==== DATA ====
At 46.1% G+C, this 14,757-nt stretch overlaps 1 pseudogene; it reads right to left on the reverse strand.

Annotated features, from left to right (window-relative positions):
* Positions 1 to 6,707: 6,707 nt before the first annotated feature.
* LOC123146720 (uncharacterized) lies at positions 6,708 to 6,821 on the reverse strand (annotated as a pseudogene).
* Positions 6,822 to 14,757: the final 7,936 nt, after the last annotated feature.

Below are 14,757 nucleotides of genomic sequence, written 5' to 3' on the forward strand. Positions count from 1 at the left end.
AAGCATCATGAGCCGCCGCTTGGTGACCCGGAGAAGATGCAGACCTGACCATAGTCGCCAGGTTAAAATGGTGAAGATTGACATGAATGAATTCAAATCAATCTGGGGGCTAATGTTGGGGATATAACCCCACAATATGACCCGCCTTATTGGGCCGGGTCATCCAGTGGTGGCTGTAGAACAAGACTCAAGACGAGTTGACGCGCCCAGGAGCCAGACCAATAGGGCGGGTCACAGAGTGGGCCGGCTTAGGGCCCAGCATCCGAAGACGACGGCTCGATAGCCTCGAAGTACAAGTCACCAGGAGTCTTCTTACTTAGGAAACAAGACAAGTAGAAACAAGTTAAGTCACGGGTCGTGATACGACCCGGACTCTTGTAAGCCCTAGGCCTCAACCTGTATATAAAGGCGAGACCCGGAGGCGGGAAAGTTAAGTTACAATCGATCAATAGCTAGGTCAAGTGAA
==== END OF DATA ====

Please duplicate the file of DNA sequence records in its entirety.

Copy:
At 46.1% G+C, this 14,757-nt stretch overlaps 1 pseudogene; it reads right to left on the reverse strand.

Annotated features, from left to right (window-relative positions):
* Positions 1 to 6,707: 6,707 nt before the first annotated feature.
* LOC123146720 (uncharacterized) lies at positions 6,708 to 6,821 on the reverse strand (annotated as a pseudogene).
* Positions 6,822 to 14,757: the final 7,936 nt, after the last annotated feature.

Below are 14,757 nucleotides of genomic sequence, written 5' to 3' on the forward strand. Positions count from 1 at the left end.
AAGCATCATGAGCCGCCGCTTGGTGACCCGGAGAAGATGCAGACCTGACCATAGTCGCCAGGTTAAAATGGTGAAGATTGACATGAATGAATTCAAATCAATCTGGGGGCTAATGTTGGGGATATAACCCCACAATATGACCCGCCTTATTGGGCCGGGTCATCCAGTGGTGGCTGTAGAACAAGACTCAAGACGAGTTGACGCGCCCAGGAGCCAGACCAATAGGGCGGGTCACAGAGTGGGCCGGCTTAGGGCCCAGCATCCGAAGACGACGGCTCGATAGCCTCGAAGTACAAGTCACCAGGAGTCTTCTTACTTAGGAAACAAGACAAGTAGAAACAAGTTAAGTCACGGGTCGTGATACGACCCGGACTCTTGTAAGCCCTAGGCCTCAACCTGTATATAAAGGCGAGACCCGGAGGCGGGAAAGTTAAGTTACAATCGATCAATAGCTAGGTCAAGTGAA